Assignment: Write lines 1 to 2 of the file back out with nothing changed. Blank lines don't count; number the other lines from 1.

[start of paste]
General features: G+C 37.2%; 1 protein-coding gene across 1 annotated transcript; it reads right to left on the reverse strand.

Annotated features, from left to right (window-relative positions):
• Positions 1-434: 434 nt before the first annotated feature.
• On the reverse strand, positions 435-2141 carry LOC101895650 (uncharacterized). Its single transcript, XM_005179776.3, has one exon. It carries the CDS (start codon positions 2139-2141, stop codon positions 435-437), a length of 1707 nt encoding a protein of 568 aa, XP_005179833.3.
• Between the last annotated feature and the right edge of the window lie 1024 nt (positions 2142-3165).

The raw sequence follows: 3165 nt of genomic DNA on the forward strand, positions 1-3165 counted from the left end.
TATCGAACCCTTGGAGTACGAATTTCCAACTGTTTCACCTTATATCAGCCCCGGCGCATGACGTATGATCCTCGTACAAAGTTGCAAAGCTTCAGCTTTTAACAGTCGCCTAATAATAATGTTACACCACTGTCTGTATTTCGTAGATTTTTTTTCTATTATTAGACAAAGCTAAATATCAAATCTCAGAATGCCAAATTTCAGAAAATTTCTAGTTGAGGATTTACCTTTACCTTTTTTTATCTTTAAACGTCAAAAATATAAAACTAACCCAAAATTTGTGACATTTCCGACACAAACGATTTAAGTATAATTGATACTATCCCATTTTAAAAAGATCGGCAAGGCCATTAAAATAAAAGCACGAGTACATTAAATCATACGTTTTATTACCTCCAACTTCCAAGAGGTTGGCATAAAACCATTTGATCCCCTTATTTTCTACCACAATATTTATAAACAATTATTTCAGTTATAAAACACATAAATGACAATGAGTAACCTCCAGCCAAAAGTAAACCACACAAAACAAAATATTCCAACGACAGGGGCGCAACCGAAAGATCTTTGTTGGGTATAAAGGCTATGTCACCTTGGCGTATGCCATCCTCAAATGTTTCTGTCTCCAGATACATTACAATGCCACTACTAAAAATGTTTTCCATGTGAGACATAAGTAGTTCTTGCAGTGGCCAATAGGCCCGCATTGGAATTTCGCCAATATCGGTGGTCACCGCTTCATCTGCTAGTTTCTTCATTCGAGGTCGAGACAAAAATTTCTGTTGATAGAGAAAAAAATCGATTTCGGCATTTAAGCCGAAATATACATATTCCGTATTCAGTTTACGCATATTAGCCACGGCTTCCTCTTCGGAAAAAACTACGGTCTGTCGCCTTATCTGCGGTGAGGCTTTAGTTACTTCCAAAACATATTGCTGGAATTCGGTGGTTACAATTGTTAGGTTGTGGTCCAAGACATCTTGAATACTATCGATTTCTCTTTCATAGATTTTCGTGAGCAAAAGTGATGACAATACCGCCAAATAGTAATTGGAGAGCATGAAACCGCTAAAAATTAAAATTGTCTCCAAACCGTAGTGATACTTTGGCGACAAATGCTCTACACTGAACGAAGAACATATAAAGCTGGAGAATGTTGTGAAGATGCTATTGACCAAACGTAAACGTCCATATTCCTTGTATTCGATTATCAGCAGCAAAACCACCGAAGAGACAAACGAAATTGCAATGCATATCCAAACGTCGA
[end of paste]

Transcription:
General features: G+C 37.2%; 1 protein-coding gene across 1 annotated transcript; it reads right to left on the reverse strand.

Annotated features, from left to right (window-relative positions):